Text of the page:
Tina Hesman Saey

Tina Hesman Saey

Senior Writer, Molecular Biology

Senior writer Tina Hesman Saey is a geneticist-turned-science writer who covers all things microscopic and a few too big to be viewed under a microscope. She is an honors graduate of the University of Nebraska-Lincoln where she did research on tobacco plants and ethanol-producing bacteria. She spent a year as a Fulbright scholar at the Georg-August University in Göttingen, Germany, studying microbiology and traveling.  Her work on how yeast turn on and off one gene earned her a Ph.D. in molecular genetics at Washington University in St. Louis. Tina then rounded out her degree collection with a master’s in science journalism from Boston University. She interned at the Dallas Morning News and Science News before returning to St. Louis to cover biotechnology, genetics and medical science for the St. Louis Post-Dispatch. After a seven year stint as a newspaper reporter, she returned to Science News. Her work has been honored by the Endocrine Society, the Genetics Society of America and by journalism organizations.

All Stories by Tina Hesman Saey

  1. Another chromosome down, more to go

    Scientists from six countries have completed the sequence of human chromosome 21.

  2. Leggy beetles show how insects lost limbs

    Inactivating two genes in red flour beetles causes grubs to grow lots of legs—and provides clues to the puzzle of the evolution of the six-legged body plan.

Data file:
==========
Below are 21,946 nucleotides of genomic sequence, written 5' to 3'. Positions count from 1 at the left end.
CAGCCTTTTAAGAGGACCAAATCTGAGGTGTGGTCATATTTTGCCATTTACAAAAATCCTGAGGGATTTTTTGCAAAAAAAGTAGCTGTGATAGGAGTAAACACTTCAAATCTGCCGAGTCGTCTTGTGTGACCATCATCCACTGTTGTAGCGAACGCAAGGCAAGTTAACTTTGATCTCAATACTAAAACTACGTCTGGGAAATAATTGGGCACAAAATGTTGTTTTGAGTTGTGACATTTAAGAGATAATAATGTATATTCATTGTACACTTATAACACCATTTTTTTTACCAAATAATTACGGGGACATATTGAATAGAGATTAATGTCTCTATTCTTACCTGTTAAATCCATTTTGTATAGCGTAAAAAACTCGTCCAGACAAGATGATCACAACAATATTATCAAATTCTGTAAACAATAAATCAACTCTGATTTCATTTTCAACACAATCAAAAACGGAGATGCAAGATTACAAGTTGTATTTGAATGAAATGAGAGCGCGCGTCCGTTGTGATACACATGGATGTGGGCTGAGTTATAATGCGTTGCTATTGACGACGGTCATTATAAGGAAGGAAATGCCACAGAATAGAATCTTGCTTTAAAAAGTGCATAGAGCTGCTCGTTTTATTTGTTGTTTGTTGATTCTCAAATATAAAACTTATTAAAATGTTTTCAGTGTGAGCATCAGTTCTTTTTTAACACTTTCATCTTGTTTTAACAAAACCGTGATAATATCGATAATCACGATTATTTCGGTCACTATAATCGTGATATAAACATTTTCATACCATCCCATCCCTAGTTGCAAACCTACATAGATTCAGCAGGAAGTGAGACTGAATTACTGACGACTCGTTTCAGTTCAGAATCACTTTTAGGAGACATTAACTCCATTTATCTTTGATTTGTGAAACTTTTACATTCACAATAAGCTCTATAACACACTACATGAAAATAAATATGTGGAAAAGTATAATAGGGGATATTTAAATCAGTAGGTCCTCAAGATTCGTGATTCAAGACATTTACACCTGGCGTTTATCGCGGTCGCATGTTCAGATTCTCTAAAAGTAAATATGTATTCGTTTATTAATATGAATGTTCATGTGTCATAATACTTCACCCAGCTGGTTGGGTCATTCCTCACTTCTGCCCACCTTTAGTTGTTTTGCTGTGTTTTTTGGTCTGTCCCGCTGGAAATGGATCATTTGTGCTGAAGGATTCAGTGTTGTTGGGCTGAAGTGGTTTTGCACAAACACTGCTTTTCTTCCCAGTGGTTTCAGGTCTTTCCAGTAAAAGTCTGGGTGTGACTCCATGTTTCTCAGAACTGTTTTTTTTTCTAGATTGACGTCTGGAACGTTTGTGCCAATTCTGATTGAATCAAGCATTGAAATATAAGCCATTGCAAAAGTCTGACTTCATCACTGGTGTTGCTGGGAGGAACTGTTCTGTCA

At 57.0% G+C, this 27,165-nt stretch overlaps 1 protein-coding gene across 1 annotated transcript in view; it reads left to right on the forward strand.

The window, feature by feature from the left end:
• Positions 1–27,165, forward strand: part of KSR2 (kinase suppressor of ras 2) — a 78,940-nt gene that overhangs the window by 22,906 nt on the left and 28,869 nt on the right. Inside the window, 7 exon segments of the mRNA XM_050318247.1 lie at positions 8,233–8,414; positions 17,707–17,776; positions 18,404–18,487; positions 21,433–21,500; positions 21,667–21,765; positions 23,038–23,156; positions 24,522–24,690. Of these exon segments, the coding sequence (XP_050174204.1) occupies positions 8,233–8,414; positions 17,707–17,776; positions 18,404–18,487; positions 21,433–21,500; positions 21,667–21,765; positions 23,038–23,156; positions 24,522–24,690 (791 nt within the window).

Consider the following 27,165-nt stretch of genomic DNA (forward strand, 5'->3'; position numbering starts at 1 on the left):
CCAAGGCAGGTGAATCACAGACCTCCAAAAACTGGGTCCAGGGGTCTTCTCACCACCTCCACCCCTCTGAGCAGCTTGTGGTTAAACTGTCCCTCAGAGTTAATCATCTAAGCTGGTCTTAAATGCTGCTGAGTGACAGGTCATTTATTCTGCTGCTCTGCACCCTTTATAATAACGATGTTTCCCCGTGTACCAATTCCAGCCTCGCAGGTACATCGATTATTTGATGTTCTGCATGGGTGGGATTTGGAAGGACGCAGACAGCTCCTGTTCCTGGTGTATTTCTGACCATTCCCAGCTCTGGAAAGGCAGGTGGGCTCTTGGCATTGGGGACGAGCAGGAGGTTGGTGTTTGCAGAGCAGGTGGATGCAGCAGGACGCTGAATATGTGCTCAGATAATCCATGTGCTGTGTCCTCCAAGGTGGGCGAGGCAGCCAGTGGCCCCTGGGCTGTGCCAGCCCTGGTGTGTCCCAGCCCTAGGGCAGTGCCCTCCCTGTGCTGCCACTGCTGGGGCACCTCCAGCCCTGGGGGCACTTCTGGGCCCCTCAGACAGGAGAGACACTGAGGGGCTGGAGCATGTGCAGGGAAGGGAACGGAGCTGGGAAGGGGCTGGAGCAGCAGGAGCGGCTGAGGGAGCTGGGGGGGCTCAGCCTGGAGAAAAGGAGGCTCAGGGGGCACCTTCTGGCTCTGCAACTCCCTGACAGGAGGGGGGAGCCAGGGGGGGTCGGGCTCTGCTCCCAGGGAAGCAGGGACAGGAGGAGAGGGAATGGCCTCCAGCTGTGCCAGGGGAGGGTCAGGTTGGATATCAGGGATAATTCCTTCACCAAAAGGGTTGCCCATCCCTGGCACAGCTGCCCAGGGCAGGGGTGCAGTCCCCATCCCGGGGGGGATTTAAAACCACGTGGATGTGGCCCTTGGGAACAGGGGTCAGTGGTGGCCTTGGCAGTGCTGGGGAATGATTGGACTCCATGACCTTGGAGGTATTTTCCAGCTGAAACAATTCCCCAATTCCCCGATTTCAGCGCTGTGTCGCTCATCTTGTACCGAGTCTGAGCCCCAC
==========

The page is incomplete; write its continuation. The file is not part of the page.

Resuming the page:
3. Earth

    Global warming is marmot wake-up call

    Marmots are coming out of hibernation earlier, while chipmunks and ground squirrels sleep longer-effects that could be attributed to global warming.

  4. The Meaning of Life

    Computers are unscrambling genomes to reveal the secrets in DNA codes.

  5. Health & Medicine

    Asthma pressure may shrink airways

    Mechanical stress from constricting muscles could cause airway-lining cells to reproduce, eventually thickening the lining and narrowing the air passage.

  6. Chemistry

    Now, nylon comes in killer colors

    Chemists are improving antibacterial fabrics by treating them with compounds that prolong their killing power and add color.

  7. Paleontology

    Telltale Dino Heart Hints at Warm Blood

    A recently discovered fossil dinosaur heart is more like the heart of birds and mammals than that of crocodiles, providing further evidence that dinosaurs may have been warm-blooded.

  8. Chemistry

    Sweet tooth is in the genes

    Taste researchers have narrowed the search for the sweet tooth gene, at least in mice, to a 100-gene region.

  9. Chemistry

    Birth control for male cockroaches

    Scientists have discovered a gene in German cockroaches that may lead to a new type of insect control—contraception for male cockroaches.

  10. Chemistry

    Coming up roses in scent research

    Aroma chemists have discovered a carotenoid-processing enzyme that makes the chemicals that give rose oil its smell.

  11. Earth

    It’s high tide for ice age climate change

    Tides may sometimes be strong enough to tug Earth into an ice age.

  12. Tech

    Coal: The cool fuel for future jets

    To power faster supersonic jets, scientists are developing coal-derived fuels that can absorb heat without breaking down at high temperatures.